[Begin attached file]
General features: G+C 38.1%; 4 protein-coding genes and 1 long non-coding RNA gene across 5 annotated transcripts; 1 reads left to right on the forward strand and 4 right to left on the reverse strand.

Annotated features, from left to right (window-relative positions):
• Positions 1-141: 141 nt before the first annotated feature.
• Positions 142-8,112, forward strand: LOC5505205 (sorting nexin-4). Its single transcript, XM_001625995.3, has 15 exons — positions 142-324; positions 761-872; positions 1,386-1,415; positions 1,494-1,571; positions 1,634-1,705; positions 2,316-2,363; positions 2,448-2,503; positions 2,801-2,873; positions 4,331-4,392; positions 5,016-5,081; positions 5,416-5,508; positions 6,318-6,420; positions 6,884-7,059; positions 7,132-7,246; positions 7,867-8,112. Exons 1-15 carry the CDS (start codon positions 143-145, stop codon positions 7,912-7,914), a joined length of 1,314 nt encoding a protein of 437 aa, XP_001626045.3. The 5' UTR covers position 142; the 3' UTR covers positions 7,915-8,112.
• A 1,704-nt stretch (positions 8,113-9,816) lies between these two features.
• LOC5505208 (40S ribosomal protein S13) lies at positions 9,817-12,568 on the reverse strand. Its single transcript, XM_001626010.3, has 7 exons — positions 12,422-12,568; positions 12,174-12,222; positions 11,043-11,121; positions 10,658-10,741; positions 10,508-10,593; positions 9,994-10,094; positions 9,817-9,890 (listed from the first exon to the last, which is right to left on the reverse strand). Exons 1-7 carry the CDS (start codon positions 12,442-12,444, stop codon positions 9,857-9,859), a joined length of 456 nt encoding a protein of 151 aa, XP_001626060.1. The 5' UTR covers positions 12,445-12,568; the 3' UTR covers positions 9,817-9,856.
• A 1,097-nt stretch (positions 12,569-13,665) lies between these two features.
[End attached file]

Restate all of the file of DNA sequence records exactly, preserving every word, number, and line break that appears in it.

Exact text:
General features: G+C 38.1%; 4 protein-coding genes and 1 long non-coding RNA gene across 5 annotated transcripts; 1 reads left to right on the forward strand and 4 right to left on the reverse strand.

Annotated features, from left to right (window-relative positions):
• Positions 1-141: 141 nt before the first annotated feature.
• Positions 142-8,112, forward strand: LOC5505205 (sorting nexin-4). Its single transcript, XM_001625995.3, has 15 exons — positions 142-324; positions 761-872; positions 1,386-1,415; positions 1,494-1,571; positions 1,634-1,705; positions 2,316-2,363; positions 2,448-2,503; positions 2,801-2,873; positions 4,331-4,392; positions 5,016-5,081; positions 5,416-5,508; positions 6,318-6,420; positions 6,884-7,059; positions 7,132-7,246; positions 7,867-8,112. Exons 1-15 carry the CDS (start codon positions 143-145, stop codon positions 7,912-7,914), a joined length of 1,314 nt encoding a protein of 437 aa, XP_001626045.3. The 5' UTR covers position 142; the 3' UTR covers positions 7,915-8,112.
• A 1,704-nt stretch (positions 8,113-9,816) lies between these two features.
• LOC5505208 (40S ribosomal protein S13) lies at positions 9,817-12,568 on the reverse strand. Its single transcript, XM_001626010.3, has 7 exons — positions 12,422-12,568; positions 12,174-12,222; positions 11,043-11,121; positions 10,658-10,741; positions 10,508-10,593; positions 9,994-10,094; positions 9,817-9,890 (listed from the first exon to the last, which is right to left on the reverse strand). Exons 1-7 carry the CDS (start codon positions 12,442-12,444, stop codon positions 9,857-9,859), a joined length of 456 nt encoding a protein of 151 aa, XP_001626060.1. The 5' UTR covers positions 12,445-12,568; the 3' UTR covers positions 9,817-9,856.
• A 1,097-nt stretch (positions 12,569-13,665) lies between these two features.